MCN: Tell me about his movie.
DK: The Reading Room [premiering Nov. 26] is an urban story in which a wife’s dying wish is for husband to reestablish a reading room in their old neighborhood, which has become a very mixed community. He goes back and suffers great indignities. But he sees kids who never would have attended school go to school. The gift comes back to him in life because he had died a virtual death when his wife passed.
MCN: Is it easier to bring talent to TV with movies than series?
DK: Two things bring them. We’re doing movies with content, not just pure entertainment. They like the stories or the values. Second, we’re doing all the movies in California, so no one has to go to Canada. I got a call from Steve Guttenberg [starring in the movie Meet the Santas, debuting Dec. 17] last night. He was coming back from the set. It was a long day, but he was going home.
MCN: Hallmark Channel runs films with fewer commercials and title sponsors. Does that help people watch? Your length of tune-in is among the industry’s highest.
DK: We just did a study for a movie with [Hallmark’s in-house advertising unit] Sponsorship Solutions Group, with limited commercialization. The results were amazing. We will continue that process to the extent we can engage sponsors.
MCN: Any product integration?
DK: Not in the movies. There could be: We would do if it made sense in the story. We do transitions from movie into the commercials, sometimes involving our own graphics. We think that gives the advertiser a special place, and it allows the viewer to see more content within a two-hour period. More bang for the buck for advertiser.
MCN: Are you getting bang for the buck with DVDs?
DK: Those rights currently reside in the Hallmark Entertainment area. As we move forward, I think we should be more involved in that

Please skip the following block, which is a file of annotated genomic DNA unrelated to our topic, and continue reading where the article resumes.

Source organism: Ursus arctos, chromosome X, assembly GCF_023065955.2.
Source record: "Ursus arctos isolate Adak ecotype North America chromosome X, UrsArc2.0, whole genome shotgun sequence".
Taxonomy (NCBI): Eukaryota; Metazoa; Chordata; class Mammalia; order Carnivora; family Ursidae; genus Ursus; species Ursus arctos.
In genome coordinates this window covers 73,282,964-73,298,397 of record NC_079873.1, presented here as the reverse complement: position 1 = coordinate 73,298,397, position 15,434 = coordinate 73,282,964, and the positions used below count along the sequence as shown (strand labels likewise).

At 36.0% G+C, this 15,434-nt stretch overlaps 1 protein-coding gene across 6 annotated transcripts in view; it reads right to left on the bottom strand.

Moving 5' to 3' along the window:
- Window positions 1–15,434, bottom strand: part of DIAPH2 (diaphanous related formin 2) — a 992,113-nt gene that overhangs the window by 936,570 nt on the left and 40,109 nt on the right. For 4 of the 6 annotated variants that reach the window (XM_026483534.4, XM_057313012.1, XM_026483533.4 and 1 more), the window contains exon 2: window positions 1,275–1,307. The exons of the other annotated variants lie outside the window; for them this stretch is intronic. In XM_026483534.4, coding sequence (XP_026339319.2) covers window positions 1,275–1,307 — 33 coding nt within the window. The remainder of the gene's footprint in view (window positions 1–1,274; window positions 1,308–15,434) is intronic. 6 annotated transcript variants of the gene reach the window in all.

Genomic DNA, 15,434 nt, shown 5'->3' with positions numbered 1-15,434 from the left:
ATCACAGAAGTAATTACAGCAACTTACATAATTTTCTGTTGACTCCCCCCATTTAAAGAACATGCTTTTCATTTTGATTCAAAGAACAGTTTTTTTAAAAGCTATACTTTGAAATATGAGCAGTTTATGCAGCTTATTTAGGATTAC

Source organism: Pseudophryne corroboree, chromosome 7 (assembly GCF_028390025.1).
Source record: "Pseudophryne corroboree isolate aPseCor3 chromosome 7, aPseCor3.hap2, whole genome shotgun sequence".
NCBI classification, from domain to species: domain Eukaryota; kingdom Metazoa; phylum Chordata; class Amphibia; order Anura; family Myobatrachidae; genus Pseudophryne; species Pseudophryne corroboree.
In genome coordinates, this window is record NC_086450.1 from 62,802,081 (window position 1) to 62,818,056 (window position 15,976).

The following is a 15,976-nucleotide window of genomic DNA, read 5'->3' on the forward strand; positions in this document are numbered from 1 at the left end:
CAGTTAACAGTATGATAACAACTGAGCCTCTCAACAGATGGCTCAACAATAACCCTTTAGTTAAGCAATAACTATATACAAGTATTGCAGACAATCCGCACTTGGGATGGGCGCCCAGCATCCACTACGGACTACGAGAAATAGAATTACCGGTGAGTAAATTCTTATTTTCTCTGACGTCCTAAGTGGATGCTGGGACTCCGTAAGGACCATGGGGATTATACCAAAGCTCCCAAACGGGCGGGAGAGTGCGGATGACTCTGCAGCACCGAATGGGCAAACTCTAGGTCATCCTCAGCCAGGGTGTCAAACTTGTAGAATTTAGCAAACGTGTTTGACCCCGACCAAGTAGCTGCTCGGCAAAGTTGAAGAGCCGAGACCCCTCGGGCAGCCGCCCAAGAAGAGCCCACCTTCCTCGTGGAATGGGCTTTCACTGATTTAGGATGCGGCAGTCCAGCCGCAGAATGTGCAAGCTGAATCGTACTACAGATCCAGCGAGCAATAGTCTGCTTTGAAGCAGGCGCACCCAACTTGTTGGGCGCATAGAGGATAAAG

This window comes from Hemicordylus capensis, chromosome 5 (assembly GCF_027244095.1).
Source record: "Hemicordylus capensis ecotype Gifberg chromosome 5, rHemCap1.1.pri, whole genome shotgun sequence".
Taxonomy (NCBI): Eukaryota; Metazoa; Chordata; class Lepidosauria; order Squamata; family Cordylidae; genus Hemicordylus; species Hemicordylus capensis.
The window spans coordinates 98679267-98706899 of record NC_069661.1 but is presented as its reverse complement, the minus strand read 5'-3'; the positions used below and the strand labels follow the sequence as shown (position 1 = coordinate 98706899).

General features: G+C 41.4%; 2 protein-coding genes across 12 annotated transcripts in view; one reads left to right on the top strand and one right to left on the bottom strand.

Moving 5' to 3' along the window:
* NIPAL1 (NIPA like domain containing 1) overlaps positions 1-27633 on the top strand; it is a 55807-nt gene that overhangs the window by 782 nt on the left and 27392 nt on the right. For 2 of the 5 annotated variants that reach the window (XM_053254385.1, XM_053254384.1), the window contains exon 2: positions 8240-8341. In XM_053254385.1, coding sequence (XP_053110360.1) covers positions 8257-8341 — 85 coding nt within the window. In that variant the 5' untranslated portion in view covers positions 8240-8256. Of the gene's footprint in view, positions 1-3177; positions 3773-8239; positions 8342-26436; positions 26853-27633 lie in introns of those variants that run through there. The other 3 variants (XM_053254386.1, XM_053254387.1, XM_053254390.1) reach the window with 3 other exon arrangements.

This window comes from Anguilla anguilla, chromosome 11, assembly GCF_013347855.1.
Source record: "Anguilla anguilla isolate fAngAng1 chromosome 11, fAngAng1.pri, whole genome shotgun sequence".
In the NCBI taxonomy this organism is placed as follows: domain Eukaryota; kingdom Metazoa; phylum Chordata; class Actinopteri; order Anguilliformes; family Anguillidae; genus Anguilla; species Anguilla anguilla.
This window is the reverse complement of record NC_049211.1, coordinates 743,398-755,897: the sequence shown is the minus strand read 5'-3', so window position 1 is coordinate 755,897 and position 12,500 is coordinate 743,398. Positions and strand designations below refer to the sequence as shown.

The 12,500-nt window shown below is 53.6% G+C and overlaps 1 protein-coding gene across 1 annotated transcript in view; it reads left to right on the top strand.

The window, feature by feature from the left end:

MCN: Do your originals wind up on Hallmark Movie Channel?
DK: So far, not a single [Hallmark Channel original] has gone to the movie channel. They might run an occasional Hall of Fame that has been used on the main service, but they’re getting it all from the library.
MCN: You are a top 10 player in total day and made it in primetime this July. Can Hallmark Channel become a fixture in primetime’s top 10?
DK: That was a big goal when we were No. 30 … My goal is to break through it. I have a plan to do that with the production of additional movies. That may change with a new ownership, but the goal is to continue to produce quality TV, with content that is acceptable to all, deals with interesting subjects, has big stars, and is consistently scheduled.
MCN: An original movie a week?
DK: That has not been discussed at the most senior level, because we’ve been in another mode. But from a competitive standpoint, that is a logical place we should, or could go.
MCN: Will one of the mystery franchises become a series in 2007? Is there a leading candidate?
DK: Each one is marginally different, each one has played beautifully in repeat. That’s the glory of them, one of the reasons I like the form. That’s not the end solution, but one of the solutions. We could easily be in the talk show, game show, reality, or scripted-hour business, even comedy. I think first things first. One goal is to deliver value back to shareholders and that requires some discipline as we go forward.